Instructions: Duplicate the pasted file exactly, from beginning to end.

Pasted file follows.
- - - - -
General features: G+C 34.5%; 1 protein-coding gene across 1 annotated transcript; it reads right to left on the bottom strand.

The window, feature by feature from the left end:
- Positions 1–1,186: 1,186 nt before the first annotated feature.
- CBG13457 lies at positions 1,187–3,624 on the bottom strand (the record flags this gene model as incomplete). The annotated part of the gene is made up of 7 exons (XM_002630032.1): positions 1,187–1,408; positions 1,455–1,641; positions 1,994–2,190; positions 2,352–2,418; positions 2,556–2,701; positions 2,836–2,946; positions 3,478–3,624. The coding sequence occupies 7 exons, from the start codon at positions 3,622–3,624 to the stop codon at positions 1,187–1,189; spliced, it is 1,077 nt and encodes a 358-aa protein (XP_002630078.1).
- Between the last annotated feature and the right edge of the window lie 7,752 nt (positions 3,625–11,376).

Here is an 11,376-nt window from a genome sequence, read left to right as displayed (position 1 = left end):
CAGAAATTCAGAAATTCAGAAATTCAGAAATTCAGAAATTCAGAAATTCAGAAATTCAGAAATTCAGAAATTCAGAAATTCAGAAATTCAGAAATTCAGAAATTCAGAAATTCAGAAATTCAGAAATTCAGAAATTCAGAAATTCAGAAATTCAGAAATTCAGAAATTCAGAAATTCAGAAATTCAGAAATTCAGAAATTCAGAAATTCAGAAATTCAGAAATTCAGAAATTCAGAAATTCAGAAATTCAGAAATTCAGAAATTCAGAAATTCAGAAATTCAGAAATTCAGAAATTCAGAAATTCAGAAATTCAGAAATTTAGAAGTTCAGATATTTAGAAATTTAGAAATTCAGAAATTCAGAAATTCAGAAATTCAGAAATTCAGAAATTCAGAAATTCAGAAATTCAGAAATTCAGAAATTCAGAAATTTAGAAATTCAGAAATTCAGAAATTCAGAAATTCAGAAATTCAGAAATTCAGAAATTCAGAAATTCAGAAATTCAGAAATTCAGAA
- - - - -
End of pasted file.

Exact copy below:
General features: G+C 34.5%; 1 protein-coding gene across 1 annotated transcript; it reads right to left on the bottom strand.

The window, feature by feature from the left end:
- Positions 1–1,186: 1,186 nt before the first annotated feature.
- CBG13457 lies at positions 1,187–3,624 on the bottom strand (the record flags this gene model as incomplete). The annotated part of the gene is made up of 7 exons (XM_002630032.1): positions 1,187–1,408; positions 1,455–1,641; positions 1,994–2,190; positions 2,352–2,418; positions 2,556–2,701; positions 2,836–2,946; positions 3,478–3,624. The coding sequence occupies 7 exons, from the start codon at positions 3,622–3,624 to the stop codon at positions 1,187–1,189; spliced, it is 1,077 nt and encodes a 358-aa protein (XP_002630078.1).
- Between the last annotated feature and the right edge of the window lie 7,752 nt (positions 3,625–11,376).

Here is an 11,376-nt window from a genome sequence, read left to right as displayed (position 1 = left end):
CAGAAATTCAGAAATTCAGAAATTCAGAAATTCAGAAATTCAGAAATTCAGAAATTCAGAAATTCAGAAATTCAGAAATTCAGAAATTCAGAAATTCAGAAATTCAGAAATTCAGAAATTCAGAAATTCAGAAATTCAGAAATTCAGAAATTCAGAAATTCAGAAATTCAGAAATTCAGAAATTCAGAAATTCAGAAATTCAGAAATTCAGAAATTCAGAAATTCAGAAATTCAGAAATTCAGAAATTCAGAAATTCAGAAATTCAGAAATTCAGAAATTCAGAAATTCAGAAATTCAGAAATTCAGAAATTCAGAAATTTAGAAGTTCAGATATTTAGAAATTTAGAAATTCAGAAATTCAGAAATTCAGAAATTCAGAAATTCAGAAATTCAGAAATTCAGAAATTCAGAAATTCAGAAATTCAGAAATTTAGAAATTCAGAAATTCAGAAATTCAGAAATTCAGAAATTCAGAAATTCAGAAATTCAGAAATTCAGAAATTCAGAAATTCAGAA